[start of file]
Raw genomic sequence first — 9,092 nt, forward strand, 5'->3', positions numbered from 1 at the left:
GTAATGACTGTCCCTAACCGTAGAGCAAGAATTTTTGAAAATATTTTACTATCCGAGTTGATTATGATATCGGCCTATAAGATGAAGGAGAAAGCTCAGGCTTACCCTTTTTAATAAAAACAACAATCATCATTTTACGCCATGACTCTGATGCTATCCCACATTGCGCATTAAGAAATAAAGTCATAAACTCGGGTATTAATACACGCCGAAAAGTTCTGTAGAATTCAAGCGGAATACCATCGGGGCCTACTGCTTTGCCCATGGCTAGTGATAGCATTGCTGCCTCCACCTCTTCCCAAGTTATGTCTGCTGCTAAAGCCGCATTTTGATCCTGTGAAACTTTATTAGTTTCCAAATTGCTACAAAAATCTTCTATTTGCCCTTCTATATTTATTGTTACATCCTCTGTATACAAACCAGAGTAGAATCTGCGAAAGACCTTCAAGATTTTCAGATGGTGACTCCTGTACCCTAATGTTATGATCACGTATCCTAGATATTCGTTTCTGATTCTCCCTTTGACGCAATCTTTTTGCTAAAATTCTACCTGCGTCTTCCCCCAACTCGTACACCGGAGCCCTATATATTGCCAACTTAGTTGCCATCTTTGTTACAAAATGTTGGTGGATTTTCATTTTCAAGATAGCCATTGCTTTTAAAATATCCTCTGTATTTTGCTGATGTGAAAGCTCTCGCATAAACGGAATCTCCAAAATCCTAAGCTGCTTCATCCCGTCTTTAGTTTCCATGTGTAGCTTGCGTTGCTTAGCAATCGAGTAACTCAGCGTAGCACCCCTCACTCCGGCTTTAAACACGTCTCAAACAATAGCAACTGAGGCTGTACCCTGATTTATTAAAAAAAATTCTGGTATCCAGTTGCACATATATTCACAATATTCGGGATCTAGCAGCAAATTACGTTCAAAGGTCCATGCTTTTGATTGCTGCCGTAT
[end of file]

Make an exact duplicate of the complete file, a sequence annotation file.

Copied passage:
Raw genomic sequence first — 9,092 nt, forward strand, 5'->3', positions numbered from 1 at the left:
GTAATGACTGTCCCTAACCGTAGAGCAAGAATTTTTGAAAATATTTTACTATCCGAGTTGATTATGATATCGGCCTATAAGATGAAGGAGAAAGCTCAGGCTTACCCTTTTTAATAAAAACAACAATCATCATTTTACGCCATGACTCTGATGCTATCCCACATTGCGCATTAAGAAATAAAGTCATAAACTCGGGTATTAATACACGCCGAAAAGTTCTGTAGAATTCAAGCGGAATACCATCGGGGCCTACTGCTTTGCCCATGGCTAGTGATAGCATTGCTGCCTCCACCTCTTCCCAAGTTATGTCTGCTGCTAAAGCCGCATTTTGATCCTGTGAAACTTTATTAGTTTCCAAATTGCTACAAAAATCTTCTATTTGCCCTTCTATATTTATTGTTACATCCTCTGTATACAAACCAGAGTAGAATCTGCGAAAGACCTTCAAGATTTTCAGATGGTGACTCCTGTACCCTAATGTTATGATCACGTATCCTAGATATTCGTTTCTGATTCTCCCTTTGACGCAATCTTTTTGCTAAAATTCTACCTGCGTCTTCCCCCAACTCGTACACCGGAGCCCTATATATTGCCAACTTAGTTGCCATCTTTGTTACAAAATGTTGGTGGATTTTCATTTTCAAGATAGCCATTGCTTTTAAAATATCCTCTGTATTTTGCTGATGTGAAAGCTCTCGCATAAACGGAATCTCCAAAATCCTAAGCTGCTTCATCCCGTCTTTAGTTTCCATGTGTAGCTTGCGTTGCTTAGCAATCGAGTAACTCAGCGTAGCACCCCTCACTCCGGCTTTAAACACGTCTCAAACAATAGCAACTGAGGCTGTACCCTGATTTATTAAAAAAAATTCTGGTATCCAGTTGCACATATATTCACAATATTCGGGATCTAGCAGCAAATTACGTTCAAAGGTCCATGCTTTTGATTGCTGCCGTAT